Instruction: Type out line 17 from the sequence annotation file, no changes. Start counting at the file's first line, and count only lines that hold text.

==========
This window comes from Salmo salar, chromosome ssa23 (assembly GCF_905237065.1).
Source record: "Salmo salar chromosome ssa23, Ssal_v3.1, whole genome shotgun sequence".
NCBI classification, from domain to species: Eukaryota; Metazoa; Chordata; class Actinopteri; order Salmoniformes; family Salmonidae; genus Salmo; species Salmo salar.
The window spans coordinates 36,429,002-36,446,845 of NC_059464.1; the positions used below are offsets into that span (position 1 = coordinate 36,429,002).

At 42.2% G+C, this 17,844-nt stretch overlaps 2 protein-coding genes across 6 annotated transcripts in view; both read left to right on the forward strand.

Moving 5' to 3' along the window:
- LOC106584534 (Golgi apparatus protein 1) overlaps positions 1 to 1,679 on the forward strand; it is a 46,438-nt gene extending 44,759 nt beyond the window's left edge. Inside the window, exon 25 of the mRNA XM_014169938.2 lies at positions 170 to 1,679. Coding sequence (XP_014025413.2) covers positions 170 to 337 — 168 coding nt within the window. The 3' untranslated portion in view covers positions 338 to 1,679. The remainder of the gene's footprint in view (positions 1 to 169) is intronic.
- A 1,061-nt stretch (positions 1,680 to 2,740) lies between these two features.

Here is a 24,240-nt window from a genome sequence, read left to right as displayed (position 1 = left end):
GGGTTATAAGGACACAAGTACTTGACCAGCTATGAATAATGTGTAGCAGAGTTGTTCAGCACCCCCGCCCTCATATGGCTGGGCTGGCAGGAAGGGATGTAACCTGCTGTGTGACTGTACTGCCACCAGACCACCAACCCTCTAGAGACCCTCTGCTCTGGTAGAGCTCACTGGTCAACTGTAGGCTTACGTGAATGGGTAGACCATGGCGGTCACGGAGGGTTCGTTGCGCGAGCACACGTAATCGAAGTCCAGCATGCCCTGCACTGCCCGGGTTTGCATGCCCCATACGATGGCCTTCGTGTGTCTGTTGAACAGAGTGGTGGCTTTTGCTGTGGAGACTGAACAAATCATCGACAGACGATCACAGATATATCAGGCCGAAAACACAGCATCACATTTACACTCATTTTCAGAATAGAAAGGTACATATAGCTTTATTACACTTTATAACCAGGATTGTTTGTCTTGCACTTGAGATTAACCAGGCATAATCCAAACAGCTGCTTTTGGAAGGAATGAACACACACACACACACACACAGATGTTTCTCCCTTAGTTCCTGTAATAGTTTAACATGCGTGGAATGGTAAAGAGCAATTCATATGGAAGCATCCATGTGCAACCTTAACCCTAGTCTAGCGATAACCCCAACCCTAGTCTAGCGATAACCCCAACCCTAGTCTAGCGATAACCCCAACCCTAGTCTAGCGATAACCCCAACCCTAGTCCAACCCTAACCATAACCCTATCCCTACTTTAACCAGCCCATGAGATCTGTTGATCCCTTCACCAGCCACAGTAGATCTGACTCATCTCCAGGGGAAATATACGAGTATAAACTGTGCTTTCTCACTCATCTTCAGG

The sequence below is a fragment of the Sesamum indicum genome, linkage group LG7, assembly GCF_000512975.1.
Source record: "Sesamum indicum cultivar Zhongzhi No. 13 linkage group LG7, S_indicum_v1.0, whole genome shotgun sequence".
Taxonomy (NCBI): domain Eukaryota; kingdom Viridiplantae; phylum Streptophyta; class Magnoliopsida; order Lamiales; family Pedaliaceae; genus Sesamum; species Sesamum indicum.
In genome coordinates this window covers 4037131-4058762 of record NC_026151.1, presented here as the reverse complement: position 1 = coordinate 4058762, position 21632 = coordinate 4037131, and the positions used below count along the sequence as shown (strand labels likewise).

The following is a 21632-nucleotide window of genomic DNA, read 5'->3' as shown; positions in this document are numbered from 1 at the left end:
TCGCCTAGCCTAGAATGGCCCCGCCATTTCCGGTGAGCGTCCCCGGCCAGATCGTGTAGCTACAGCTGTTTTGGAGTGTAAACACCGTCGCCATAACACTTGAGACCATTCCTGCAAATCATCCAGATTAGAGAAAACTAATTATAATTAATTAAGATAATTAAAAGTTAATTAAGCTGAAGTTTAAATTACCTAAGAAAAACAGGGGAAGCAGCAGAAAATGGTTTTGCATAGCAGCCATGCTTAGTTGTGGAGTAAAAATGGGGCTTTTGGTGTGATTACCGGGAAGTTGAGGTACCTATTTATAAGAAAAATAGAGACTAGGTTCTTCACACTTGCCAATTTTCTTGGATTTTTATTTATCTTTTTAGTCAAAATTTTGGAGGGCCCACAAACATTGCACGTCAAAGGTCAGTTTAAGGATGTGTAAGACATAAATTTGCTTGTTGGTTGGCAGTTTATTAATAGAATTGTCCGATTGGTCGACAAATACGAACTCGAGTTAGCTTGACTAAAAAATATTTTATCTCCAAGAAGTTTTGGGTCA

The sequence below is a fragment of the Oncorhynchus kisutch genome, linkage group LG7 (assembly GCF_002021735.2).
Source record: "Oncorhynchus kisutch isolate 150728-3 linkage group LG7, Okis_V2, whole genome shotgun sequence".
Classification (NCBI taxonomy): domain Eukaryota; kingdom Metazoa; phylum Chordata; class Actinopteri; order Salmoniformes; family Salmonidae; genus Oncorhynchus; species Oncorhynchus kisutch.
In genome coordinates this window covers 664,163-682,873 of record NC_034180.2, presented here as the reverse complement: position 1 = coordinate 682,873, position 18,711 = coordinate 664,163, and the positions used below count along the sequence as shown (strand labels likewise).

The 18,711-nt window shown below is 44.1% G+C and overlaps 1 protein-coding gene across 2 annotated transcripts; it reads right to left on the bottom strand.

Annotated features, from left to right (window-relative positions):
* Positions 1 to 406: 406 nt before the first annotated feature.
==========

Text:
The sequence below is a fragment of the Oncorhynchus kisutch genome, linkage group LG7 (assembly GCF_002021735.2).